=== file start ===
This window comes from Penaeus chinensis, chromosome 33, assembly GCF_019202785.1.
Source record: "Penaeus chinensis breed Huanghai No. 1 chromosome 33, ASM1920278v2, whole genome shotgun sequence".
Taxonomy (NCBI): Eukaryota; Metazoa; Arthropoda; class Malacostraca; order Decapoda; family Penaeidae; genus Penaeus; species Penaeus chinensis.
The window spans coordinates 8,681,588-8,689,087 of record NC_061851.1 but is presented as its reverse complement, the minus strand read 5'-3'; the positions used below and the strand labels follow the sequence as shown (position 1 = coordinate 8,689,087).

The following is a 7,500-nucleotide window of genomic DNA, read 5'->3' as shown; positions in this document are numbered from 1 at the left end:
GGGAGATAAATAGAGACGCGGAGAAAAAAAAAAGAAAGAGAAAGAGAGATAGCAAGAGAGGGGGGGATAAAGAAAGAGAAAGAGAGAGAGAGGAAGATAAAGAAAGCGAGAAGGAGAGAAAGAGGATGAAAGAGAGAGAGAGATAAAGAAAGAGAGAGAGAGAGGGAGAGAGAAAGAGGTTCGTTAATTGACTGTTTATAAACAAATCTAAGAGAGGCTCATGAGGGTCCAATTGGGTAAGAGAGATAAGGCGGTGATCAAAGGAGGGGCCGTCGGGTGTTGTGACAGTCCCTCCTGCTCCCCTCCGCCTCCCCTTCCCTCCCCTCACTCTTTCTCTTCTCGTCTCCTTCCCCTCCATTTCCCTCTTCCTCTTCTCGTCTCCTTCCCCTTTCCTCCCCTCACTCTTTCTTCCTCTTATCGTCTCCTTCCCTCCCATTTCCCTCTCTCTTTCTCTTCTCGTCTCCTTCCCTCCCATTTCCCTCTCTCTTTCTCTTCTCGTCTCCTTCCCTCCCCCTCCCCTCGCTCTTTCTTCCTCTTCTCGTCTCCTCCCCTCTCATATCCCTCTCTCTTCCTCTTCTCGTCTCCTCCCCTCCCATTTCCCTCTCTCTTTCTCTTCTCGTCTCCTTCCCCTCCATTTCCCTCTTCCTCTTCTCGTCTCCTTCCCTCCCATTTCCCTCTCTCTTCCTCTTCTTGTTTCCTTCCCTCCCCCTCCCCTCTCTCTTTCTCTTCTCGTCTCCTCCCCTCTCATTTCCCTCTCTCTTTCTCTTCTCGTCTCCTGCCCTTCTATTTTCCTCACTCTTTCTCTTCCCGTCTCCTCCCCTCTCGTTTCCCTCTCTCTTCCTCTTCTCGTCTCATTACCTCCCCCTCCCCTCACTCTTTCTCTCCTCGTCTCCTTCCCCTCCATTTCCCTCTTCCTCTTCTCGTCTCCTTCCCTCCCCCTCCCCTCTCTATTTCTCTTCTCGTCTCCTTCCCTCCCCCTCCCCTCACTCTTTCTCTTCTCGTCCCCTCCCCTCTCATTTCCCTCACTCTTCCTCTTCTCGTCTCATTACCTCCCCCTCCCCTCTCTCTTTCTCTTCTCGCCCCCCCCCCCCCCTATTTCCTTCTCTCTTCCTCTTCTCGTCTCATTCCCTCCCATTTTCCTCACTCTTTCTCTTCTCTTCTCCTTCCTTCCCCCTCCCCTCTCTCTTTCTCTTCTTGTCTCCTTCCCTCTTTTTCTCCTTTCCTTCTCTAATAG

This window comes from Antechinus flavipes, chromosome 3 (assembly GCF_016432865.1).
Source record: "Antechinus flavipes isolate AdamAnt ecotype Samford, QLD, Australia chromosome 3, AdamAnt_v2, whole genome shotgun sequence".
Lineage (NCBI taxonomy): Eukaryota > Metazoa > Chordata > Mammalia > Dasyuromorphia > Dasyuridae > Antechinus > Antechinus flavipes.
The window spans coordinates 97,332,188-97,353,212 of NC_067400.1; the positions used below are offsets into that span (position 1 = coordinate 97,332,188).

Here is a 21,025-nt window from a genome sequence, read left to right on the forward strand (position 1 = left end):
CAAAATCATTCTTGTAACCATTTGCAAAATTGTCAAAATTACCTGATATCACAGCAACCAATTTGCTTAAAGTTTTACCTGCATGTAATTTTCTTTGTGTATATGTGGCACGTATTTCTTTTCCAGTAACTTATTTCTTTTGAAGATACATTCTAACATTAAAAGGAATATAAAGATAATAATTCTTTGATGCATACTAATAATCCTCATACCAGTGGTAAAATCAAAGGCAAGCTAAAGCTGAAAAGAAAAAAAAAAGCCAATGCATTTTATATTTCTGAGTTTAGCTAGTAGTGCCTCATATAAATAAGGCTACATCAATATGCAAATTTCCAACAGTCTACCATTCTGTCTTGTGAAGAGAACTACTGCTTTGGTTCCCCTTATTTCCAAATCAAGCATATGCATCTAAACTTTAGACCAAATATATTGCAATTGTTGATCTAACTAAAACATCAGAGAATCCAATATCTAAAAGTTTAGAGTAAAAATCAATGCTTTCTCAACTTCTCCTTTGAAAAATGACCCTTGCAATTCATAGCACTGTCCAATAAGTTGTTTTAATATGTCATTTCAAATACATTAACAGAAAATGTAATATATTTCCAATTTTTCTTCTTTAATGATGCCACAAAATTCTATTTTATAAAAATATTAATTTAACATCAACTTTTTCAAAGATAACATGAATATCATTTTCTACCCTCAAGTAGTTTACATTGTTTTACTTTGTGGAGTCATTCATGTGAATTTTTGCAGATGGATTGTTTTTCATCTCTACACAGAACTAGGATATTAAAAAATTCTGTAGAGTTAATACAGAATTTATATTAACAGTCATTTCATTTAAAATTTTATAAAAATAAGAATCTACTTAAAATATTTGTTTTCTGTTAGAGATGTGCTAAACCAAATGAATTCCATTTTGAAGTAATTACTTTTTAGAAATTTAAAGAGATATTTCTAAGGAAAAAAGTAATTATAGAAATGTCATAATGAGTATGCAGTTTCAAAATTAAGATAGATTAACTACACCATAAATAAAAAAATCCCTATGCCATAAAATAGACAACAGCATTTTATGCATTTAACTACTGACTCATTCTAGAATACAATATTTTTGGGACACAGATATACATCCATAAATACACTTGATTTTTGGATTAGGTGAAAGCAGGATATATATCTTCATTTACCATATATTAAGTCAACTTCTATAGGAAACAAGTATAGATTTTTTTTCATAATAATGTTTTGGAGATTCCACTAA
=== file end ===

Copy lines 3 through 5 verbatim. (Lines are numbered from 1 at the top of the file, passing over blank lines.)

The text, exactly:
Taxonomy (NCBI): Eukaryota; Metazoa; Arthropoda; class Malacostraca; order Decapoda; family Penaeidae; genus Penaeus; species Penaeus chinensis.
The window spans coordinates 8,681,588-8,689,087 of record NC_061851.1 but is presented as its reverse complement, the minus strand read 5'-3'; the positions used below and the strand labels follow the sequence as shown (position 1 = coordinate 8,689,087).

The following is a 7,500-nucleotide window of genomic DNA, read 5'->3' as shown; positions in this document are numbered from 1 at the left end: